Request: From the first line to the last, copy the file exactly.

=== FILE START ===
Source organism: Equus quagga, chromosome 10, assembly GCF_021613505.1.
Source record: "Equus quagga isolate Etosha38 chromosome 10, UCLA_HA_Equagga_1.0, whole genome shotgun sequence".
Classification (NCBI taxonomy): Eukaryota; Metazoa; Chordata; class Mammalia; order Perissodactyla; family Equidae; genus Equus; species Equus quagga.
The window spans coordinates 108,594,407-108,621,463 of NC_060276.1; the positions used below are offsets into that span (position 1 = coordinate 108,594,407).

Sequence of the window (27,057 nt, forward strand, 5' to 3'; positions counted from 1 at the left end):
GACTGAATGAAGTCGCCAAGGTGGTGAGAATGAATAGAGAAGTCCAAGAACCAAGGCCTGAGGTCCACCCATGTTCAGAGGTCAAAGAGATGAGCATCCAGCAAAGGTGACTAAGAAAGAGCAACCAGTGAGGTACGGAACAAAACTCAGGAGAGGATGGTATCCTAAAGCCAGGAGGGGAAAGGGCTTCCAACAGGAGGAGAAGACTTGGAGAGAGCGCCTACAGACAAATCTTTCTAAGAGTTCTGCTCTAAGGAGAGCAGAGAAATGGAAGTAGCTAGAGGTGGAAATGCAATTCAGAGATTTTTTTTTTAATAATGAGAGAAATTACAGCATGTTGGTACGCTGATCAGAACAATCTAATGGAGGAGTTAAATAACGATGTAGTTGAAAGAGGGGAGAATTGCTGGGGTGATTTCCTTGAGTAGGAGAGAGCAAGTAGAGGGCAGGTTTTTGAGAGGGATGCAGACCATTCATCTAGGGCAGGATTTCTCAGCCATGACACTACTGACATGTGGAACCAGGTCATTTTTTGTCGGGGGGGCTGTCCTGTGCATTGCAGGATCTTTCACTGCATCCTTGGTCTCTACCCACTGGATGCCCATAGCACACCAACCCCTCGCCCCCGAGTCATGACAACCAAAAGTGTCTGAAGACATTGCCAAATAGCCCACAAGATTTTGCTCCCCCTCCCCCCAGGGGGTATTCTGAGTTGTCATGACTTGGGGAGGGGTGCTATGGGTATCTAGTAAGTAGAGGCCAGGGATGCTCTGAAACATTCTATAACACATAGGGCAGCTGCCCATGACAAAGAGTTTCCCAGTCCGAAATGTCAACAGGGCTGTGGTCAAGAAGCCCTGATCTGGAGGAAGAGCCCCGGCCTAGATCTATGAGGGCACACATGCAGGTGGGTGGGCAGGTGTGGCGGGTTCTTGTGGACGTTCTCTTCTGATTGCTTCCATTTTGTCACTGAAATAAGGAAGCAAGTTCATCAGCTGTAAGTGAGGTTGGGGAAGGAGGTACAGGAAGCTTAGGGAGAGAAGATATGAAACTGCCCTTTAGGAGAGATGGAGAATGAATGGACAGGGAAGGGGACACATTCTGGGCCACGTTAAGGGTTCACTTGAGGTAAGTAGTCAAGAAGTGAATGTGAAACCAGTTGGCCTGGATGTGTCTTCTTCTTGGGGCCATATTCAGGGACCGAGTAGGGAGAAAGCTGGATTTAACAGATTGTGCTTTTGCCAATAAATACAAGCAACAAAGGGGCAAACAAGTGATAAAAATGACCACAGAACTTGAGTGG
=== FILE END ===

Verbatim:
Source organism: Equus quagga, chromosome 10, assembly GCF_021613505.1.
Source record: "Equus quagga isolate Etosha38 chromosome 10, UCLA_HA_Equagga_1.0, whole genome shotgun sequence".
Classification (NCBI taxonomy): Eukaryota; Metazoa; Chordata; class Mammalia; order Perissodactyla; family Equidae; genus Equus; species Equus quagga.
The window spans coordinates 108,594,407-108,621,463 of NC_060276.1; the positions used below are offsets into that span (position 1 = coordinate 108,594,407).

Sequence of the window (27,057 nt, forward strand, 5' to 3'; positions counted from 1 at the left end):
GACTGAATGAAGTCGCCAAGGTGGTGAGAATGAATAGAGAAGTCCAAGAACCAAGGCCTGAGGTCCACCCATGTTCAGAGGTCAAAGAGATGAGCATCCAGCAAAGGTGACTAAGAAAGAGCAACCAGTGAGGTACGGAACAAAACTCAGGAGAGGATGGTATCCTAAAGCCAGGAGGGGAAAGGGCTTCCAACAGGAGGAGAAGACTTGGAGAGAGCGCCTACAGACAAATCTTTCTAAGAGTTCTGCTCTAAGGAGAGCAGAGAAATGGAAGTAGCTAGAGGTGGAAATGCAATTCAGAGATTTTTTTTTTAATAATGAGAGAAATTACAGCATGTTGGTACGCTGATCAGAACAATCTAATGGAGGAGTTAAATAACGATGTAGTTGAAAGAGGGGAGAATTGCTGGGGTGATTTCCTTGAGTAGGAGAGAGCAAGTAGAGGGCAGGTTTTTGAGAGGGATGCAGACCATTCATCTAGGGCAGGATTTCTCAGCCATGACACTACTGACATGTGGAACCAGGTCATTTTTTGTCGGGGGGGCTGTCCTGTGCATTGCAGGATCTTTCACTGCATCCTTGGTCTCTACCCACTGGATGCCCATAGCACACCAACCCCTCGCCCCCGAGTCATGACAACCAAAAGTGTCTGAAGACATTGCCAAATAGCCCACAAGATTTTGCTCCCCCTCCCCCCAGGGGGTATTCTGAGTTGTCATGACTTGGGGAGGGGTGCTATGGGTATCTAGTAAGTAGAGGCCAGGGATGCTCTGAAACATTCTATAACACATAGGGCAGCTGCCCATGACAAAGAGTTTCCCAGTCCGAAATGTCAACAGGGCTGTGGTCAAGAAGCCCTGATCTGGAGGAAGAGCCCCGGCCTAGATCTATGAGGGCACACATGCAGGTGGGTGGGCAGGTGTGGCGGGTTCTTGTGGACGTTCTCTTCTGATTGCTTCCATTTTGTCACTGAAATAAGGAAGCAAGTTCATCAGCTGTAAGTGAGGTTGGGGAAGGAGGTACAGGAAGCTTAGGGAGAGAAGATATGAAACTGCCCTTTAGGAGAGATGGAGAATGAATGGACAGGGAAGGGGACACATTCTGGGCCACGTTAAGGGTTCACTTGAGGTAAGTAGTCAAGAAGTGAATGTGAAACCAGTTGGCCTGGATGTGTCTTCTTCTTGGGGCCATATTCAGGGACCGAGTAGGGAGAAAGCTGGATTTAACAGATTGTGCTTTTGCCAATAAATACAAGCAACAAAGGGGCAAACAAGTGATAAAAATGACCACAGAACTTGAGTGG